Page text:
Welcome Ceremony Protocols

Welcome to Country

A Welcome to Country is when an Aboriginal Elder or Custodian welcomes people to their land.

A Welcome to Country always occurs at the opening of an event and is usually the first item on the program. A local Aboriginal Elder or Custodian of the land conducts the ceremony. This may be done through a speech, song, ceremony or a combination of these things.

A Welcome to Country ceremony that acknowledges the traditional custodians of the land shows respect for Aboriginal peoples, as Australia's original inhabitants.

It is important to follow guidelines for recognising and promoting Aboriginal culture and custodianship of country.

Acknowledgement to Country

Where an Elder or Aboriginal custodian is not available, an Acknowledgement to Country should occur. This can be given by an Aboriginal or Torres Strait Islander person who comes from another country or a non-Aboriginal person if an Aboriginal person is not present.

Below are suggested wordings for an Acknowledgement to Country.

Acknowledgement of Country Hobart

As a reflection of this institution's recognition of the deep history and culture of this island, the University of Tasmania wishes to acknowledge the − Mouheneenner (pronounced Moo-he-ne-nah) People, the traditional owners and custodians of the land upon which this campus was built.

We acknowledge the contemporary Tasmanian Aboriginal community, who have survived invasion and dispossession, and continue to maintain their identity, culture and Indigenous rights.

We also recognise the value of continuing Aboriginal knowledge and cultural practice, which informs our understandings of history, culture, science and environment; the University's role in research and education, and in supporting the development of the Tasmanian community.

Acknowledgement of Country Launceston

As a reflection of this institution's recognition of the deep history and culture of this island, the University of Tasmania wishes to acknowledge the − Panninher(Par-nin-her) and the Leterrermairrener Letter-ramare-ru-nah) People, the traditional owners and custodians of the land upon which this campus was built. We acknowledge the contemporary Tasmanian Aboriginal community, who have survived invasion and dispossession, and continue to maintain their identity, culture and Indigenous rights.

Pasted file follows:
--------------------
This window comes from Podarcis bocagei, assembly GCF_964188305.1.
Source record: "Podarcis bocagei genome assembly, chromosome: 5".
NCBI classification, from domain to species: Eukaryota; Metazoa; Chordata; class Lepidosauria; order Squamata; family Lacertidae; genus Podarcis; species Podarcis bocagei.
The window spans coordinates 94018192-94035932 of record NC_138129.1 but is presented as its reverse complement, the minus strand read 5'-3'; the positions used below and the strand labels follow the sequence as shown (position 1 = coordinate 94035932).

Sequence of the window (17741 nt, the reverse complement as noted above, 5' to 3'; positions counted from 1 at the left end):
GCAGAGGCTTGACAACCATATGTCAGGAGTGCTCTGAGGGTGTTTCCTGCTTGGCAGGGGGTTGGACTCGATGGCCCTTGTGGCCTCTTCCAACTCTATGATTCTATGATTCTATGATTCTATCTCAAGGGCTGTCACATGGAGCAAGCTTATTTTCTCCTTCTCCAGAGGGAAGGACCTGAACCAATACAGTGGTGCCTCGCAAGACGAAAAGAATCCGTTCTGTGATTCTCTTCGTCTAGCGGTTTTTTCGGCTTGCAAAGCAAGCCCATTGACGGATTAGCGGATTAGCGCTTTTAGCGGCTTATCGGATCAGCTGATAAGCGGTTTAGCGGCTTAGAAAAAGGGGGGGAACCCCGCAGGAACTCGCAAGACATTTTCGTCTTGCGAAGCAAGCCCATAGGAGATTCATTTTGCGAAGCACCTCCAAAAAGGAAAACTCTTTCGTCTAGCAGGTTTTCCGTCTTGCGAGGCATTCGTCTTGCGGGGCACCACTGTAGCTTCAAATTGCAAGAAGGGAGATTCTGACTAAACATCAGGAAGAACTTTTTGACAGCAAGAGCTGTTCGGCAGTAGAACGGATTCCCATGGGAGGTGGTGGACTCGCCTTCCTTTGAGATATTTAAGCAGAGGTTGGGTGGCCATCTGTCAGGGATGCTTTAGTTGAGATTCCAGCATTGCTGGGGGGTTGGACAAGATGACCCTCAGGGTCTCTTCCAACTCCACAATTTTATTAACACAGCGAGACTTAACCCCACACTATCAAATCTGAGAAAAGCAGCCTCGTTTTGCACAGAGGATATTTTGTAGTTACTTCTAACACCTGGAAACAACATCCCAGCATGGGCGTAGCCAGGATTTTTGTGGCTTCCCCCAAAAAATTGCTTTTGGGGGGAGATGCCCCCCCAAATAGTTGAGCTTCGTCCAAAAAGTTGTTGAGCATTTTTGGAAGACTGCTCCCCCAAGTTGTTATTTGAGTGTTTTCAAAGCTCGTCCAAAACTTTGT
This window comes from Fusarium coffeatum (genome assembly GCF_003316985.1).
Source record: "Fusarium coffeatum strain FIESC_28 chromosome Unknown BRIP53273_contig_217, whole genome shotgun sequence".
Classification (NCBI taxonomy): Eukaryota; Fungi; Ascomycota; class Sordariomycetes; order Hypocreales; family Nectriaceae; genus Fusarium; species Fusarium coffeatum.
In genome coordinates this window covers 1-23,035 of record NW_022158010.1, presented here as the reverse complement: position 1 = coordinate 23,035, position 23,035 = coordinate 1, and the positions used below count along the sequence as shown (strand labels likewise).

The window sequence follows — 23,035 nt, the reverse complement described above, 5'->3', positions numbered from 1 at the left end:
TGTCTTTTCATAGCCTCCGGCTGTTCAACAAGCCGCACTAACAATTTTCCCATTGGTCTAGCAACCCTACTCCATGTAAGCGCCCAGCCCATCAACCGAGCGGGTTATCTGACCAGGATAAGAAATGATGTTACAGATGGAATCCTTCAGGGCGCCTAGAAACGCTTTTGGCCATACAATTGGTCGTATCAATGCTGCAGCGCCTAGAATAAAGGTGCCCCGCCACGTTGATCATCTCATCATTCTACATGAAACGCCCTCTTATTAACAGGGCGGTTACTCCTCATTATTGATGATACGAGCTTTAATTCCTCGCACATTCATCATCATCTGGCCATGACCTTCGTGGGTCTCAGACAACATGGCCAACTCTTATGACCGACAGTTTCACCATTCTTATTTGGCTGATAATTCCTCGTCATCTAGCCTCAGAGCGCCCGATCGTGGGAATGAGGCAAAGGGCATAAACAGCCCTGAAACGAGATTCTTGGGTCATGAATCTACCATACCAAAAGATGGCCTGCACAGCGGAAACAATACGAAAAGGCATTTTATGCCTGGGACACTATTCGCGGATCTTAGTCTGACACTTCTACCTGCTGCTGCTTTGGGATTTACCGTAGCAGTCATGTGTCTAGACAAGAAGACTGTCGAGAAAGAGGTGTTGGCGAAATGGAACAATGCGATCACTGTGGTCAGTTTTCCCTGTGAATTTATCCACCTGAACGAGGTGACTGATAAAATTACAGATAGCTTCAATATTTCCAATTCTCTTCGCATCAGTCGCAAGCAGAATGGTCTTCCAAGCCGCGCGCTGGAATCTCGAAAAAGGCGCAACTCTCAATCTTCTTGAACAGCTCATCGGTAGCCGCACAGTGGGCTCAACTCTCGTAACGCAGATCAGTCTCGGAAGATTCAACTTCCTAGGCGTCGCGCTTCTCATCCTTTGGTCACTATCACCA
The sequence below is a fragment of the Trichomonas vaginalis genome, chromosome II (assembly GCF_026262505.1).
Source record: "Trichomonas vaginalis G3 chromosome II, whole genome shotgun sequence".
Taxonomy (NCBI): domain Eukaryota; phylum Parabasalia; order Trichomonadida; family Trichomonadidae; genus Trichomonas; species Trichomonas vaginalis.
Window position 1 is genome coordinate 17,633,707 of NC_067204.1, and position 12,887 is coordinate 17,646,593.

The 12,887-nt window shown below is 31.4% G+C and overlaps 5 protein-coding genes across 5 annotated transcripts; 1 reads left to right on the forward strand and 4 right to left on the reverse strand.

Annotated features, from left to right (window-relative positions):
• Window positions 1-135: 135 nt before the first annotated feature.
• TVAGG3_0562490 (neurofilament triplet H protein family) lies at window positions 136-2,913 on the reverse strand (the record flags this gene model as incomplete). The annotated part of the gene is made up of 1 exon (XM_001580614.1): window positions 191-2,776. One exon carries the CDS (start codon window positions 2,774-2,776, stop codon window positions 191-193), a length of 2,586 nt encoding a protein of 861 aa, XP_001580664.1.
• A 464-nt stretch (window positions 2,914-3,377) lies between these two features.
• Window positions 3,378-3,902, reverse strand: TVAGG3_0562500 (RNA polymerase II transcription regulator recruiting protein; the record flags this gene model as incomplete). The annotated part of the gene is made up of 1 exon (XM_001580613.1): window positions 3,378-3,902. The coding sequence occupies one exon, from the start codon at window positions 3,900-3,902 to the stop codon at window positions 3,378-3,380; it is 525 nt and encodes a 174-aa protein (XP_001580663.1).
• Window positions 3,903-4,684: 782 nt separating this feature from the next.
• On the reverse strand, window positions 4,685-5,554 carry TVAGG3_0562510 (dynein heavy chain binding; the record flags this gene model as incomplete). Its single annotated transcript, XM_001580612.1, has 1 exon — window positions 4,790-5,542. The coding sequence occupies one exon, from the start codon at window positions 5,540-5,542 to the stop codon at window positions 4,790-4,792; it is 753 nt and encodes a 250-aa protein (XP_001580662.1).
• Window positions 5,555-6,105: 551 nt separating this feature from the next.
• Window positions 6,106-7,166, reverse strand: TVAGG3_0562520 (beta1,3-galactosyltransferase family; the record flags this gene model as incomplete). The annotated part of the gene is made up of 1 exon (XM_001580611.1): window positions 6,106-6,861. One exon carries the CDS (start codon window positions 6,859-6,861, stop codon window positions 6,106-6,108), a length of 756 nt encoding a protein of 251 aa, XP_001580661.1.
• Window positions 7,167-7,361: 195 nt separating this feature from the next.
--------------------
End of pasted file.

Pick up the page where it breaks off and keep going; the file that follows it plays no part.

We also recognise the value of continuing Aboriginal knowledge and cultural practice, which informs our understandings of history, culture, science and environment; the University's role in research and education, and in supporting the development of the Tasmanian community.

Acknowledgement of Country Cradle Coast Campus

As a reflection of this institution's recognition of the deep history and culture of this island, the University of Tasmania wishes to acknowledge the Plairhekehillerplue (Pl-air-aka-hill-a-ploo) People, the traditional owners and custodians of the land upon which this campus was built.

We acknowledge the contemporary Tasmanian Aboriginal community, who have survived invasion and dispossession, and continue to maintain their identity, culture and Indigenous rights.

We also recognise the value of continuing Aboriginal knowledge and cultural practice, which informs our understandings of history, culture, science and environment; the University's role in research and education, and in supporting the development of the Tasmanian community.